After having been out of play for 2 1/2 seasons, Savage found the stride that got him drafted on an NFL team. However, sitting those 2 1/2 season made him lack experience necessary to be considered as more than a development project instead of immediate starter. His jumping around to 3 different colleges put his work ethic into question. However, his mechanics could not be completely ignored. So, the Texans drafted him in 2014, and he’s been in development mode since. Had he not been designated for IR in 2015, we’d likely know what we have in Savage.
Now that we’ve shown his path thus far, one could also ask why he wasn’t considered for the starting position over Osweiler in 2016? This is easier to walk through. Osweiler had decent starting experience under his belt, and should have been able to hit the ground running for 2016. The Texans wanted a QB that could take them to a good playoff run, and a former backup with no starting experience was too risky for that move. It wasn’t because Savage wasn’t good enough. He simply had no experience in the NFL, and the best bet was to get experience.
By the way, as much as we love to hate it, the Osweiler signing wasn’t a bad gamble. He is set to be paid 2nd tier QB pay for the next 2 years, and that is it. He was, believe it or not, the best FA QB available, and the Texans would have had to give up too much in a draft to get a top prospect. Let’s not forget how QB-starved the NFL has been in recent years. Management did what they could and made a smart choice, but it didn’t pay off. This happens. It particularly stings the Texans because of the consistent QB struggles, but sometimes players simply don’t work out.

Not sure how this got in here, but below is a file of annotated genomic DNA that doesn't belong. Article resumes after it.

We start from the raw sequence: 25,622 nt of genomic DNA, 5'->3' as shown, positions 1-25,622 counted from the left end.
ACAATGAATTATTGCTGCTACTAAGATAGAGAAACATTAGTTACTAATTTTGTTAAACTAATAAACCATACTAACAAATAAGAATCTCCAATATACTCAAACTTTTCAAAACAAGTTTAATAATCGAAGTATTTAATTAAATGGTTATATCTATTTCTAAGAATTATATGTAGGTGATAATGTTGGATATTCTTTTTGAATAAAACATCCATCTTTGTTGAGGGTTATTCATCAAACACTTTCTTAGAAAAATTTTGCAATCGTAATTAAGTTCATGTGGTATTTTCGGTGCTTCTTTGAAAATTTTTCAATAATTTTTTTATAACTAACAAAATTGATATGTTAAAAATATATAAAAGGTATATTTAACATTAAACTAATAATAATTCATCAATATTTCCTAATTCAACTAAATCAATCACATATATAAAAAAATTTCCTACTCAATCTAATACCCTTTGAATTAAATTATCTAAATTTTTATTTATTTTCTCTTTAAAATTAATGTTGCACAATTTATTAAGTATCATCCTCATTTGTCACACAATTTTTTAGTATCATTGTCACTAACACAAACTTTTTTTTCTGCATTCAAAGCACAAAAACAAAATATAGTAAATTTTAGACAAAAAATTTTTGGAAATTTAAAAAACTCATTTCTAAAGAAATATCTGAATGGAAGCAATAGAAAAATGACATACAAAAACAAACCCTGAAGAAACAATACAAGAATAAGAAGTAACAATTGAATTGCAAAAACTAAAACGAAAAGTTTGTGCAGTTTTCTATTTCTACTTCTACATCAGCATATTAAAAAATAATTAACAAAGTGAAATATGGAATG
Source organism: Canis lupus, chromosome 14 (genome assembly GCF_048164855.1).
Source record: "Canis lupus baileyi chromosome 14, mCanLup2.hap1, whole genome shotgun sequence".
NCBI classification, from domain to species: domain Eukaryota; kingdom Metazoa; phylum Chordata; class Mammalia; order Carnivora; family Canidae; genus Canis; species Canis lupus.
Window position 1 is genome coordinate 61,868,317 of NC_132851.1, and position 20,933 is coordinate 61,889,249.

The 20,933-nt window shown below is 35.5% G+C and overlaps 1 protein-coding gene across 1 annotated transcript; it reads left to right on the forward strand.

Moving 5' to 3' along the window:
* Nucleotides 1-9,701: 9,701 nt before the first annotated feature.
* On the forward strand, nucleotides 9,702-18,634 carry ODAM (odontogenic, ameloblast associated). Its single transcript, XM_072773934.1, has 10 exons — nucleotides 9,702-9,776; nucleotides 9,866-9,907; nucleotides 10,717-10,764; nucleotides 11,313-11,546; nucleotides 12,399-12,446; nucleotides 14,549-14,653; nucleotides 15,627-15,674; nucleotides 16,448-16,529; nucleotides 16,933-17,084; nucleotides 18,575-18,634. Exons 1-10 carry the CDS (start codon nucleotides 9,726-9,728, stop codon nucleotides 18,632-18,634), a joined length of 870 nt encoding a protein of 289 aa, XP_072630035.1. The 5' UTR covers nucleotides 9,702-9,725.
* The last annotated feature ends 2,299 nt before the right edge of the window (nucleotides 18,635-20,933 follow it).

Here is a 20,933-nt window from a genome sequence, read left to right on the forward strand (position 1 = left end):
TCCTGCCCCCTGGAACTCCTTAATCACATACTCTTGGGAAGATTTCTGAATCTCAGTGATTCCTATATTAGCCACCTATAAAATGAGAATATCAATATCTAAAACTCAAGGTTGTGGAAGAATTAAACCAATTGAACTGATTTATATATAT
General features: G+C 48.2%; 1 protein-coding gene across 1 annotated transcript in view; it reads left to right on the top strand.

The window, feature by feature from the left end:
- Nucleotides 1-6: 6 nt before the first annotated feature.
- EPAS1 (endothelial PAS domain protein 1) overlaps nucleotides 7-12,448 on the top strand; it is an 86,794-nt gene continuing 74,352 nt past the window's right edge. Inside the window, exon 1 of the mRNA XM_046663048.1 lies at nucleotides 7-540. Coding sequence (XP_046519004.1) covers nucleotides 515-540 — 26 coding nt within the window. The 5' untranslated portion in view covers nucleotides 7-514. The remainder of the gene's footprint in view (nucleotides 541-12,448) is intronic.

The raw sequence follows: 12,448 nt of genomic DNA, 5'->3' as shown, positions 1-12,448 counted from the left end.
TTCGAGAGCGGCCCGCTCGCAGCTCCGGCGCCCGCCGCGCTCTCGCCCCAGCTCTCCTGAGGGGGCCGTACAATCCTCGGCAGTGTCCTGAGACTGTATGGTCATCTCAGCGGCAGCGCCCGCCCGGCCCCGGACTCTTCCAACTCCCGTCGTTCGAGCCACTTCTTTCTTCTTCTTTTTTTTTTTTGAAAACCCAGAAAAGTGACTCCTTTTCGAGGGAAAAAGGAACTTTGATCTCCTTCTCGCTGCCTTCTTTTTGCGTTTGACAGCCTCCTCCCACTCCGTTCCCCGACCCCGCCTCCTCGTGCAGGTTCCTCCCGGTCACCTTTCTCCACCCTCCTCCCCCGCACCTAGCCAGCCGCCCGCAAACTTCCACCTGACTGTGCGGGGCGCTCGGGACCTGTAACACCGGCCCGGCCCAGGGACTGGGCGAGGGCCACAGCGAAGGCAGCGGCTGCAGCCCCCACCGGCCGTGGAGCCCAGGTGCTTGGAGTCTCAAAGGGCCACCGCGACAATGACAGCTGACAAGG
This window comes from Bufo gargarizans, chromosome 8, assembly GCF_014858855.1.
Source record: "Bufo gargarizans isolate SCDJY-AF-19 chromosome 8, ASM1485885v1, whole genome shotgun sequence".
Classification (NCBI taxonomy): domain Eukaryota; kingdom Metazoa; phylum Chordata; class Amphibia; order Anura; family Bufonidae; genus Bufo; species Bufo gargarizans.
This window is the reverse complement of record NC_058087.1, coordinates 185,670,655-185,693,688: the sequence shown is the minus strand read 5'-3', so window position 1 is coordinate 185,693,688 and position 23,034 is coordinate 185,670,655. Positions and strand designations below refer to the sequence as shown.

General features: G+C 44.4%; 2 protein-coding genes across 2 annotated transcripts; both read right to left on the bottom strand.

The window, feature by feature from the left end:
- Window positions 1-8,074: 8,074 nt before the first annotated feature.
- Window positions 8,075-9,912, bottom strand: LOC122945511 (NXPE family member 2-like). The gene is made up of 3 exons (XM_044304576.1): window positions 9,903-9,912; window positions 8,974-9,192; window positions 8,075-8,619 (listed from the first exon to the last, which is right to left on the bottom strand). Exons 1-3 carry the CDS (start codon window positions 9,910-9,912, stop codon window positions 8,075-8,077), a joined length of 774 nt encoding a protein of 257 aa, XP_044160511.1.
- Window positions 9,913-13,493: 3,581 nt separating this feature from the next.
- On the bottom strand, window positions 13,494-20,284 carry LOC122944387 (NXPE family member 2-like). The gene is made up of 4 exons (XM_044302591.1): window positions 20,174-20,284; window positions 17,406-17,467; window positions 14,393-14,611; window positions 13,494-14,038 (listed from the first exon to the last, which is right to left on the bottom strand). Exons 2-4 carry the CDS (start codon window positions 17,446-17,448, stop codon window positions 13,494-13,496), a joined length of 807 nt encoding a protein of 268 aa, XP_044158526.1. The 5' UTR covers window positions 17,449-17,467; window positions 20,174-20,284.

Fast-forward to present day, and the Texans have a new named starter, and some renewed hope in getting to the postseason.
Now, fans, I know we’re all frustrated but let me make one thing perfectly clear: Savage is green. He’s getting his 1st start on Saturday vs the Bengals. He will make mistakes. He will hopefully learn from them, but he still has a road to development as a starting QB. So please don’t boo him if he does something wrong. In fact, let’s stop the whole booing our hometeam nonsense. I don’t know what you think that accomplishes, I guarantee it doesn’t help the game, players, or circumstances. It’s unsportsmanlike, pathetic, and embarrassing to see our home crowd booing our home team.
So stop it. Right now.
As we head into the final 2 games of the season, let’s stand behind our team and support them. 12th man isn’t a myth; it’s a part of the game. In times like this where our team is struggling, and needs that extra support, let’s give them that, instead of booing them. Cheer for Savage. Be aware this is his 1st career start. Understand that, in the next 2 games, he will make mistakes. NO. BOOING. And let’s sit back, buckle up, and prepare for the final stretch. And let’s make sure we take the time to cheer on our rivals down in Jacksonville. Just for a day.